(Community-Acquired Pneumonia; CAP; Pneumonitis; Bronchopneumonia)
Pneumonia is an infection of the lungs. It affects the lower respiratory tract. This includes small bronchi (airways) and air sacs in the lungs.
Development of Pneumonia in the Air Sacs of the Lungs
There are three main causes:
- Bacterial pneumonia—caused by bacteria, most commonly Streptococcus pneumoniae
- Viral pneumonia—caused by a virus (responsible for half of all pneumonias)
- Atypical bacterial pneumonia]]>
—often called "walking pneumonia but can cause a more serious or potentially fatal pneumonia; caused by:
- Other tiny infectious agents that have traits of both bacteria and viruses
Other causes of pneumonia include:
- Fungal infections, such as ]]>Pneumocystis carinii pneumonia]]> (PCP)—a fungal infection common in people with ]]>AIDS]]>
Pneumonias are sometimes described by where it was acquired and how you were exposed to it:
- Community-acquired pneumonia—acquired in the community (eg, at school, work, gym)
Nosocomial pneumonia—acquired during a hospitalization
- Can be very dangerous, especially for patients on a ventilator
- ]]>Aspiration pneumonia]]> —happens when a foreign matter (often stomach content) is inhaled
Factors that increase your chance of pneumonia include:
- Age: 65 or older
- Flu]]> or other respiratory illness
- Chronic illness, such as heart or lung disease
- ]]>Stroke]]> (aspiration pneumonia due to difficult swallowing)
- Weakened immune system caused by AIDS or ]]>chemotherapy]]> treatment
- ]]>Chronic bronchitis]]>
- Infants and very young children
- Alcohol or drug abuse
- Chronic exposure to certain chemicals (eg, work in construction or agriculture)
Symptoms of pneumonia may include some or all of the following:
|Bacterial Pneumonia||Viral Pneumonia||Atypical Pneumonia|
|Fever||Fever||Fever, often low-grade|
|Cough that produces green, yellow, or rust-colored mucus||Dry cough||Coughing; may be violent at times; produces white mucus|
|Chest pain||Headache||Possible nausea or vomiting|
|Profuse sweating||Muscle pain||Weakness|
|Bluish color of the nails or lips due to diminished oxygen in the blood||Bluish color of the nails or lips due to diminished oxygen in the blood|
|Confused mental state||Weakness|
The doctor will ask about your symptoms and medical history. A physical exam will be done. Diagnosis is based on symptoms and listening to your chest. Tests may include:
- Chest x-ray]]> —a test that uses radiation to take pictures of structures inside the body, in this case the chest
- ]]>CT scan]]> —a type of x-ray that uses a computer to make pictures of structures inside the chest
- Blood tests
- ]]>Bronchoscopy]]> —direct examination of airways
- Sputum culture—testing mucus coughed up from deep in the lungs
- Pulse oximetry—measures the amount of oxygen in the blood
- Arterial blood gas—measures oxygen, carbon dioxide, and acid in the blood
Treatment of pneumonia depends on:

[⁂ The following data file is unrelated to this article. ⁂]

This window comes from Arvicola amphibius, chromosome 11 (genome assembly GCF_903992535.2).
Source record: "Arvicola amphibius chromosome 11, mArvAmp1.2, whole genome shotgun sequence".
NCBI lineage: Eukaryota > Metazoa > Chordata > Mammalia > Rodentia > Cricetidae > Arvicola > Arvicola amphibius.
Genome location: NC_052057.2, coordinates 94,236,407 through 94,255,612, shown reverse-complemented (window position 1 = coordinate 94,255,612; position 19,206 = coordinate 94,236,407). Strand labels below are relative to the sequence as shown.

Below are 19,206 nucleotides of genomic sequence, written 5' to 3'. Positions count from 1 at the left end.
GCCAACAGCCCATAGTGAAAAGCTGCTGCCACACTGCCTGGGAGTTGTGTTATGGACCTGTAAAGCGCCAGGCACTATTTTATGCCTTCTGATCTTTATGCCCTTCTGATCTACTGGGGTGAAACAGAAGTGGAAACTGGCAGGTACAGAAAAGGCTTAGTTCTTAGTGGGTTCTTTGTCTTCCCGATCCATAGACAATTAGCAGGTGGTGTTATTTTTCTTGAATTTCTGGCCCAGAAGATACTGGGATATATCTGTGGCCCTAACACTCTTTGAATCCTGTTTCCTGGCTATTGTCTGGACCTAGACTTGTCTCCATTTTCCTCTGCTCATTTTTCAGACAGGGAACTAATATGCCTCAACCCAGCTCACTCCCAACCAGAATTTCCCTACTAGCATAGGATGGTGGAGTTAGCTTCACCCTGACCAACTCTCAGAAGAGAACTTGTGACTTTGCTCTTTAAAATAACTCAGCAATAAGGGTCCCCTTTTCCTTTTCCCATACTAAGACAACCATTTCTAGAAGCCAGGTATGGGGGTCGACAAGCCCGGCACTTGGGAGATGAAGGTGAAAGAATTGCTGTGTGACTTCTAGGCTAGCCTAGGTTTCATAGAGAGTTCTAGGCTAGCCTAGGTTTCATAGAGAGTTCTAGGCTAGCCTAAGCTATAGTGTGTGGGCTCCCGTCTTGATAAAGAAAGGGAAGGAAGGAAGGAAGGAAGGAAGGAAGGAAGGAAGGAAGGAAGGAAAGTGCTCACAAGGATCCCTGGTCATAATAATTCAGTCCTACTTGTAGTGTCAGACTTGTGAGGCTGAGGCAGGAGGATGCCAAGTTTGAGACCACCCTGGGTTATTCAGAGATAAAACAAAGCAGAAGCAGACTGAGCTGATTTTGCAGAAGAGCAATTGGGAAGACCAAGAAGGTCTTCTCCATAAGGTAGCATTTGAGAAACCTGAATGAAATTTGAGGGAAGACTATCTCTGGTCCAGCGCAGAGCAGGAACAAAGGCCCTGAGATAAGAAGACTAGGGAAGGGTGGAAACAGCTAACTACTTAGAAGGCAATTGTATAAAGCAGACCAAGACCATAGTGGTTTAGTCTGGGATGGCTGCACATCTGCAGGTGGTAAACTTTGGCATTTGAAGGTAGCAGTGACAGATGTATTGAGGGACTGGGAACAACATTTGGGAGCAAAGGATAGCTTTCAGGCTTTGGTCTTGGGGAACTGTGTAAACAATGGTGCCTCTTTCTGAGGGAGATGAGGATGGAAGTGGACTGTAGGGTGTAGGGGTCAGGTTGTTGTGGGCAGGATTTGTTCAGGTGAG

- Type of pneumonia
- Severity of symptoms
- Other factors
Common methods of treatment include:
- Rest and fluids
- Antiviral medicines—may be prescribed for young children and patients with weakened immune systems
- Note: Antibiotics are ineffective for treating viral pneumonia
- Over-the-counter medicines to reduce fever and aches, and soothe cough
- Hospitalization, for people with very severe symptoms
It is very important to take the medicine as prescribed. Stopping medicine early may cause a relapse. It may also create a strain of drug resistant bacteria.
If you are diagnosed with pneumonia, follow your doctor's instructions .
Certain vaccines may prevent pneumonia:
- Flu shot]]> —for people at high risk, particularly the elderly, because pneumonia may be a complication of the flu
- ]]>Pneumococcal vaccine]]> —recommended for:
Other preventive measures include:
- Avoid smoking. Smoke weakens the lungs' resistance to infection.
- Avoid close contact with people who have the cold or flu.
- Wash hands often. This is very important when coming in contact with infected people.
- Protect yourself on jobs that affect the lungs.
- Eat a healthy diet.
- Get adequate rest.
- Exercise regularly.
American Academy of Family Physicians
American Lung Association
The Canadian Lung Association
Blasi F, Aliberti S, Pappalettera M, Tarsia P. 100 years of respiratory medicine: pneumonia. Respir Med . 2007 Mar 21; [Epub ahead of print].
Braunwald E, Harrison TR, Fauci AS, Kasper DL, Hauser SL, Jameson JL, et al. Harrison's Principles of Internal Medicine . 15 th ed. Columbus, OH: McGraw-Hill; 2001.
Carpenter CC, Andreoli TE, Griggs RC. Cecil Essentials of Medicine . Philadelphia, PA: Elsevier Science; 2003.
Fleming CA, Balaguera HU, Craven DE. Risk factors for nosocomial pneumonia. Focus on prophylaxis. Med Clin North Am . 2001 Nov;85(6):1545-63. Review.
Niederman MS. Review of treatment guidelines for community-acquired pneumonia. Am J Med . 2004 Aug 2;117 Suppl 3A:51S-57S. Review.
Last reviewed February 2009 by ]]>Rosalyn Carson-DeWitt, MD]]>
Please be aware that this information is provided to supplement the care provided by your physician. It is neither intended nor implied to be a substitute for professional medical advice. CALL YOUR HEALTHCARE PROVIDER IMMEDIATELY IF YOU THINK YOU MAY HAVE A MEDICAL EMERGENCY. Always seek the advice of your physician or other qualified health provider prior to starting any new treatment or with any questions you may have regarding a medical condition.
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